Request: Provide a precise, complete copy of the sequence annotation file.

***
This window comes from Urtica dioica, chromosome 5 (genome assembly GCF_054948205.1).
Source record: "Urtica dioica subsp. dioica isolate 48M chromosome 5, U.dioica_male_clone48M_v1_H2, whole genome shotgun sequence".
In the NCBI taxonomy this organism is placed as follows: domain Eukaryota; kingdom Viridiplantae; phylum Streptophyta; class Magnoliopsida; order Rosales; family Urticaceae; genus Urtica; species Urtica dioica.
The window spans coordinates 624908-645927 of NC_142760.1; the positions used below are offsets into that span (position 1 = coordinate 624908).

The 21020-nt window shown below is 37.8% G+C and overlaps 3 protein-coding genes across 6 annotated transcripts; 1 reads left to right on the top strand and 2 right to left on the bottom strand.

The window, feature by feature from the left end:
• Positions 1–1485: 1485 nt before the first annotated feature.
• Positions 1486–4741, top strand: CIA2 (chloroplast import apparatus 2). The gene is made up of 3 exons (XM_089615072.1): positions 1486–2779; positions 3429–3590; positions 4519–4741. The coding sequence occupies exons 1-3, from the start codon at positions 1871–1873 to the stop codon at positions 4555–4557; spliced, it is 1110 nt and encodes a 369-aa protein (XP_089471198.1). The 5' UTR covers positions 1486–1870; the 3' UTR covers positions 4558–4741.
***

This window comes from Urtica dioica, chromosome 5 (genome assembly GCF_054948205.1).
Source record: "Urtica dioica subsp. dioica isolate 48M chromosome 5, U.dioica_male_clone48M_v1_H2, whole genome shotgun sequence".
In the NCBI taxonomy this organism is placed as follows: domain Eukaryota; kingdom Viridiplantae; phylum Streptophyta; class Magnoliopsida; order Rosales; family Urticaceae; genus Urtica; species Urtica dioica.
The window spans coordinates 624908-645927 of NC_142760.1; the positions used below are offsets into that span (position 1 = coordinate 624908).

The 21020-nt window shown below is 37.8% G+C and overlaps 3 protein-coding genes across 6 annotated transcripts; 1 reads left to right on the top strand and 2 right to left on the bottom strand.

The window, feature by feature from the left end:
• Positions 1–1485: 1485 nt before the first annotated feature.
• Positions 1486–4741, top strand: CIA2 (chloroplast import apparatus 2). The gene is made up of 3 exons (XM_089615072.1): positions 1486–2779; positions 3429–3590; positions 4519–4741. The coding sequence occupies exons 1-3, from the start codon at positions 1871–1873 to the stop codon at positions 4555–4557; spliced, it is 1110 nt and encodes a 369-aa protein (XP_089471198.1). The 5' UTR covers positions 1486–1870; the 3' UTR covers positions 4558–4741.